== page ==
This is actually the situation for Coding/Programming and the more ‘technical’ disciplines. What studies have shown, and my own Department’s experience, is that systems like these (heavily visual, drag and drop, cut n paste things) do improve performance for the courses that they’re used for… but further performance for those students, in subsequent courses, drops significantly, when compared with students who are just thrown into a standard IDE and made to get to grips with Java/C++ from the off. The students that use these visual systems are unprepared for when they (eventually) have to actually grasp a language and ‘pure’ coding. It’s a false benefit that they get from it.

          But, I don’t think that’s a problem here. Like you say, this is geared towards writing, and, as Ricc says below, the people learning with this probably aren’t going to be going away and coding… or, this isn’t what they’ll be using to learn programming.

          • Mo says:

            Do you have sources for that research? I think it’s lazy to blame the tools when the professor/course plays a much bigger role. I know students who have memorized Java syntax without fully understanding what it does. After all, text is easiest thing for doing “cut n paste things”. :) These students were similarly unprepared for moving out of “toy examples” into writing real code.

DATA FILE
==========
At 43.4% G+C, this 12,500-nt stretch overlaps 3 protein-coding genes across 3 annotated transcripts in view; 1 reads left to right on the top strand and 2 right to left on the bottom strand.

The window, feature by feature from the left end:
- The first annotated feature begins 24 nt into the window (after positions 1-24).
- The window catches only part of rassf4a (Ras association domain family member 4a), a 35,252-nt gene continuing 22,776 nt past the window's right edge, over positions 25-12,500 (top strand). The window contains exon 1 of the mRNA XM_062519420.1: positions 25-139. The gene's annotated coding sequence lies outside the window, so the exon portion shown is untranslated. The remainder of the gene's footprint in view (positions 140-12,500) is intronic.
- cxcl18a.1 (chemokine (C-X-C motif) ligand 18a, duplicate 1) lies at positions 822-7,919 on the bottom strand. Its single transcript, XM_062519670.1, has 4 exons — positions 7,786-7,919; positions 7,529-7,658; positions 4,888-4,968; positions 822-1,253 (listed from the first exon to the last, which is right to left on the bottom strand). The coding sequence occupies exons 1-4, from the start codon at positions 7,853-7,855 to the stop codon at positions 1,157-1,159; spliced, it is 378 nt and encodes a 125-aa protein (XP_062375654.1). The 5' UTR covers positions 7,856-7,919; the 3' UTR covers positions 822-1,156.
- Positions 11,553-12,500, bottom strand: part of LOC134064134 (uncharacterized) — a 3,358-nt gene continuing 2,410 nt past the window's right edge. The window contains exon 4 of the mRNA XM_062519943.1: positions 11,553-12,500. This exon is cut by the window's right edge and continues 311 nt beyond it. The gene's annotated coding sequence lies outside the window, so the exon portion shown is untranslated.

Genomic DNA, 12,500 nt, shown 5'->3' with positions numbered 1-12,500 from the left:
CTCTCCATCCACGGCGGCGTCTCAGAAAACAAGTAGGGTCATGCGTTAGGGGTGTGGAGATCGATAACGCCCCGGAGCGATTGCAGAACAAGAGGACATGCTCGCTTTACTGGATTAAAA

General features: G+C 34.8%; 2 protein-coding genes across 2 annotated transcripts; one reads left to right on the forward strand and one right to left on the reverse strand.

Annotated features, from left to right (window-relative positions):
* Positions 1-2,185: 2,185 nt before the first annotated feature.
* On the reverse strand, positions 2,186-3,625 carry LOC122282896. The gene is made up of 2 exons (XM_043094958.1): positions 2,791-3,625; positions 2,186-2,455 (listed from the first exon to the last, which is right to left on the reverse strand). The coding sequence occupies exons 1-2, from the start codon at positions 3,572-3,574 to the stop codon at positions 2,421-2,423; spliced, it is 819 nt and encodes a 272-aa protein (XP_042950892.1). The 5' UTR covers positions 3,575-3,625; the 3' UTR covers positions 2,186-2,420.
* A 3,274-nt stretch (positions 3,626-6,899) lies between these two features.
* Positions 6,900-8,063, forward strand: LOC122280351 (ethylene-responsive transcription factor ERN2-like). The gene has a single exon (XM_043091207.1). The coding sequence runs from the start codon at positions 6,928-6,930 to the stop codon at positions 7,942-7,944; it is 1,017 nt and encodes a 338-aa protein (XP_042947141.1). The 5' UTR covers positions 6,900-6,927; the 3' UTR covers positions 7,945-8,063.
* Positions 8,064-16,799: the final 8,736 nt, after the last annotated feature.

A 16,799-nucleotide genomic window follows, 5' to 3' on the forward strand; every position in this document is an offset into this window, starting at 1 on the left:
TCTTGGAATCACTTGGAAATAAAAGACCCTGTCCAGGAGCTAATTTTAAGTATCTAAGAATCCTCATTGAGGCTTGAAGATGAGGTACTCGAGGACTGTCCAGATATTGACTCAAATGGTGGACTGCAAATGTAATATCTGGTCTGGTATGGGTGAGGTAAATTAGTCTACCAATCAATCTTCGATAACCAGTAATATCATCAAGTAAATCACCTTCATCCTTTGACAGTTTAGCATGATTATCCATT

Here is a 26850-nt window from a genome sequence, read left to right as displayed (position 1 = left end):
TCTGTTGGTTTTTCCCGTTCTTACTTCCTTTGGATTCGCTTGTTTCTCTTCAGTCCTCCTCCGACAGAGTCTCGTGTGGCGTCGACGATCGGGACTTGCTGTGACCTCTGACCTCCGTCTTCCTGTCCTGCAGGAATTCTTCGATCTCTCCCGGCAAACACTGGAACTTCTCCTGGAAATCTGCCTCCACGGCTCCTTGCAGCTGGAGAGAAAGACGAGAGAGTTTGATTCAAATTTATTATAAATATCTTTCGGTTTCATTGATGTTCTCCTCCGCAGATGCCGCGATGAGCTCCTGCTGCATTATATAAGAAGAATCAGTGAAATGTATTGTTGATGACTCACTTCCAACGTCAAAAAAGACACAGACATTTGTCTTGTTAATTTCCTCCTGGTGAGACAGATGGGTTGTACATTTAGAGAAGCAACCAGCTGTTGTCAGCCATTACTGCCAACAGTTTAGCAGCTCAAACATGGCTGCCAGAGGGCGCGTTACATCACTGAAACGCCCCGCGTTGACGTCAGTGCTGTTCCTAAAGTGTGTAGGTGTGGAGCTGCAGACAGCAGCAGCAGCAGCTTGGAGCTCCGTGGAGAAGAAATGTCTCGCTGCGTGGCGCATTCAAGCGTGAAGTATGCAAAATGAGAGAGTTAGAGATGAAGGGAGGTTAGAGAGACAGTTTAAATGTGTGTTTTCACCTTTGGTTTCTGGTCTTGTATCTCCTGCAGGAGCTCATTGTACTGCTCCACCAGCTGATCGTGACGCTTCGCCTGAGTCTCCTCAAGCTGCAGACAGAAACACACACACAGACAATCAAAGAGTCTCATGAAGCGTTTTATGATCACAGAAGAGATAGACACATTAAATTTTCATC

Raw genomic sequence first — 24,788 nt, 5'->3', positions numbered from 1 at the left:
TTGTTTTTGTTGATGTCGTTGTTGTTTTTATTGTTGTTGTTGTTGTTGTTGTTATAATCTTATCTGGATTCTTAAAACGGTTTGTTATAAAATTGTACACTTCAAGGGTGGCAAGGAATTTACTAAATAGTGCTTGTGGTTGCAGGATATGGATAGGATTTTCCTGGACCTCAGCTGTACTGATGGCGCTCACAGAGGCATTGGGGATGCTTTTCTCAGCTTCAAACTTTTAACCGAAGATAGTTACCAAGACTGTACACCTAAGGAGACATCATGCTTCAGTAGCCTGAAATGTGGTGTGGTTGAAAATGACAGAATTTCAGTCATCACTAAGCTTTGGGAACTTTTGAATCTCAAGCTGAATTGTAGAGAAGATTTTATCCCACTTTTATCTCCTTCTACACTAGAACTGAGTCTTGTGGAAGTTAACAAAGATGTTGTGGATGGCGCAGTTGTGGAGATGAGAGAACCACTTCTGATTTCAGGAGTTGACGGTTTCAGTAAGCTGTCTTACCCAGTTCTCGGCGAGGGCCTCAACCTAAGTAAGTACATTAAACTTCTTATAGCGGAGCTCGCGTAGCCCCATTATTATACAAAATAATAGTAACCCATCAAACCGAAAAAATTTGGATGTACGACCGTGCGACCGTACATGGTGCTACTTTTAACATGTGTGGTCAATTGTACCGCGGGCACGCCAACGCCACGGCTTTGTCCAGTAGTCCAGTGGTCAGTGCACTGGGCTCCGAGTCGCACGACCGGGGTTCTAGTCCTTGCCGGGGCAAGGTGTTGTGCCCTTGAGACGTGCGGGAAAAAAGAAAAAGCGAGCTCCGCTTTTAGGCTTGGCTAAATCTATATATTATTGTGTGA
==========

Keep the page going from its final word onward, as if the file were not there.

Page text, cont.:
At the end of the day, what really matters is learning about formulating logic, designing data structures and writing algorithms. Picking up the syntax of a language is the easy part.

          • Unaco says:

            I didn’t investigate it myself… I don’t lead the courses (Uni undergrad programming), and people with far, far more experience with these sorts of things make these decisions. I do remember a student looked at these things for his dissertation, and there was an awful lot of debate in the Dept. about their efficacy and studies looking at this… specifically that if you take 2 groups (University age undergrads, entering Comp Sci degrees), teach them (largely) the same, 1 in a Visual environment, the other in a standard text IDE (same teachers, same environs etc., the only difference being the tool used, therefore any differences CAN be blamed on the tools) and teach them the basics of programming (logical structures and flow, variables, conditionals, iteration, recursion etc.), and then you measure their performance/knowledge/learning etc., the group that used the Visual environment will outperform the other group… not by a large margin, but a significant improvement.